In Harmony Korine’s previous work, from his incendiary debut Gummo all the way through the almost-impenetrable Trash Humpers, he afforded his audience the luxury of distance. The people who watched his films celebrated Korine’s authentic absurdity because it in no way resembled their respective realities. His public persona, such as his infamous Late Show visits, brought him enfant terrible status; it is impossible to know if everything he’s said in interviews is real and almost as implausible for that to be the case. Korine and his films provoke laughter but it’s a disingenuous laugh, one used as buffer, not as release. Not so for Spring Breakers.
In this his most pronounced foray into commercial filmmaking, Korine has erased the comfortable gap between the mundane and the deranged, the centre and its Other. He implodes the American Dream, shows that the other side of wealth is greed, that pleasure soon becomes narcissistic hedonism, that the descent into hate and violence is not as steep as you think. These four girls, seeming typical college students, want nothing but the sheer ecstasy of spring break: this fact is never questioned, it is a given that personal satisfaction is the only worthy end. Faith (Selena Gomez) is their conscience but even she is easily won over by a little coaxing and effortless peer pressure. The girls (also comprised of Vanessa Hudgens, Ashley Benson and Rachel Korine) make their pilgrimage and this Mecca seethes with lustful debauchery. Men denigrate women and themselves, any drug is available at a moment’s notice, music blares, the sun shines. It’s everything they hoped for and more.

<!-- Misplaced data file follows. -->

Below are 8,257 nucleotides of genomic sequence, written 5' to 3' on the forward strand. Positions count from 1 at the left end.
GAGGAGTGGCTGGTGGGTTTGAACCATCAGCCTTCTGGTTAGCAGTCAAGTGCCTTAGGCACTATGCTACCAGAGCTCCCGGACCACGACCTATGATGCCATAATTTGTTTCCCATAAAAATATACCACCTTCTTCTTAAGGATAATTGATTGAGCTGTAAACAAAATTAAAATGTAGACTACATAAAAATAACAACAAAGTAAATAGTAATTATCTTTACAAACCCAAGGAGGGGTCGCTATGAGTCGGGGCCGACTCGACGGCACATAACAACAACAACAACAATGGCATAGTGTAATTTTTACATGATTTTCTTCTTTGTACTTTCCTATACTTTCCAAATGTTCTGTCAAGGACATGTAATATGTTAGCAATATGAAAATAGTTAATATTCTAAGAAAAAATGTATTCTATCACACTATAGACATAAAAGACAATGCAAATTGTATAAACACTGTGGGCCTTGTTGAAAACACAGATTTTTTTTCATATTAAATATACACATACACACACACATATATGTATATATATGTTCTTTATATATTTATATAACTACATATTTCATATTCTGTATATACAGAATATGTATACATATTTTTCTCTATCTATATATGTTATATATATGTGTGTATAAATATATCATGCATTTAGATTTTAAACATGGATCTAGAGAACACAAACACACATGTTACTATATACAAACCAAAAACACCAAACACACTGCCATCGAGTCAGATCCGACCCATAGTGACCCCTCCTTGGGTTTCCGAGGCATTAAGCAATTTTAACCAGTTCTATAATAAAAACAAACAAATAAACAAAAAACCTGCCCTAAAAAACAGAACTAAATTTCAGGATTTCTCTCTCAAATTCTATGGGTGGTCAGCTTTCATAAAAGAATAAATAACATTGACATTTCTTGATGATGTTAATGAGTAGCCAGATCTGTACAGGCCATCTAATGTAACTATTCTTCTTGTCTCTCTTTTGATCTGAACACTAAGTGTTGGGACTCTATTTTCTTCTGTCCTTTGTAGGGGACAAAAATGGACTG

St. Petersburg, Florida glows, pops, shines, nearly boils over; even at night it seems bright out, the girls’ bikinis, sneakers and smiles aglow in the dark. Everyone is always smiling, always having fun but it’s manufactured, bought, and so comes at a cost. Each experience, every lewd gesture, has a price tag hanging off of it. This is no accident. When the girls meet the rapper/drug dealer/gangster Alien (James Franco), he is the spokesperson for gluttony, proudly putting into words what the girls had been working toward all along: the worship of stuff, of now, of me.
The transparency of Spring Breakers is misleading. On the surface, it is all too easy to create that luxurious distance and scoff at the depravity. But the incessant need for distraction, the worship of empty sex, and the desensitization to horrific violence is in everyday life, and you don’t have to look too far. In this world, Korine’s and ours, a toy gun can be used as a weapon and the much more dangerous obverse is true as well, a weapon can be seen, and so used, as a toy. These sad, hard truths are all around us. Korine just wrapped them up in a shiny, seductive package, and put a bow on top.
Reviewed on March 10th at the 2013 SXSW Film Festival – Headliner Section